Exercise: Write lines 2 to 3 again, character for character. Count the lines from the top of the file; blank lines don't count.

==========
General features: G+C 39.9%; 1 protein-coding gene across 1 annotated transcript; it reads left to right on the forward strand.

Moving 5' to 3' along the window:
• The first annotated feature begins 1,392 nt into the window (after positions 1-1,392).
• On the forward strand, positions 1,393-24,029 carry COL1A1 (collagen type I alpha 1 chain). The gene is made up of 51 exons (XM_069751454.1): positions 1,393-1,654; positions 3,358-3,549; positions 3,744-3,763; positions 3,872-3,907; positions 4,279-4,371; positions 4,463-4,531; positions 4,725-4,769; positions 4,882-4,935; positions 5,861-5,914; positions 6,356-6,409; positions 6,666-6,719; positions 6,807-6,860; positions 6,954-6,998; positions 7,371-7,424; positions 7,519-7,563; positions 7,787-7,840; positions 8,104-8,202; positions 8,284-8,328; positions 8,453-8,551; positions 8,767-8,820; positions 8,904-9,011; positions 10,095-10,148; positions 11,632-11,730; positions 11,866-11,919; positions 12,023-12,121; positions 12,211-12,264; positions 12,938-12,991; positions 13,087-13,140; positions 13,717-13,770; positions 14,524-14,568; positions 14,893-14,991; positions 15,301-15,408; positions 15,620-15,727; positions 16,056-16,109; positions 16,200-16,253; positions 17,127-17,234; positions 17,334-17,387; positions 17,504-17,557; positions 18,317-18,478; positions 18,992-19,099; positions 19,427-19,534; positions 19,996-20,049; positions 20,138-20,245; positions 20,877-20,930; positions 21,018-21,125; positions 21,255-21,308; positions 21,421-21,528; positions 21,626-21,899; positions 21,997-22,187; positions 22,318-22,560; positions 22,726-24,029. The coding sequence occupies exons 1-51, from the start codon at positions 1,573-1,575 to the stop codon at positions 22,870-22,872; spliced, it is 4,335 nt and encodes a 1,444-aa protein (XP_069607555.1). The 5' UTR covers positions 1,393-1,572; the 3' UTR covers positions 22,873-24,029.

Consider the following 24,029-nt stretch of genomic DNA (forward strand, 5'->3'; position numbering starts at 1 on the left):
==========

Moving 5' to 3' along the window:
• The first annotated feature begins 1,392 nt into the window (after positions 1-1,392).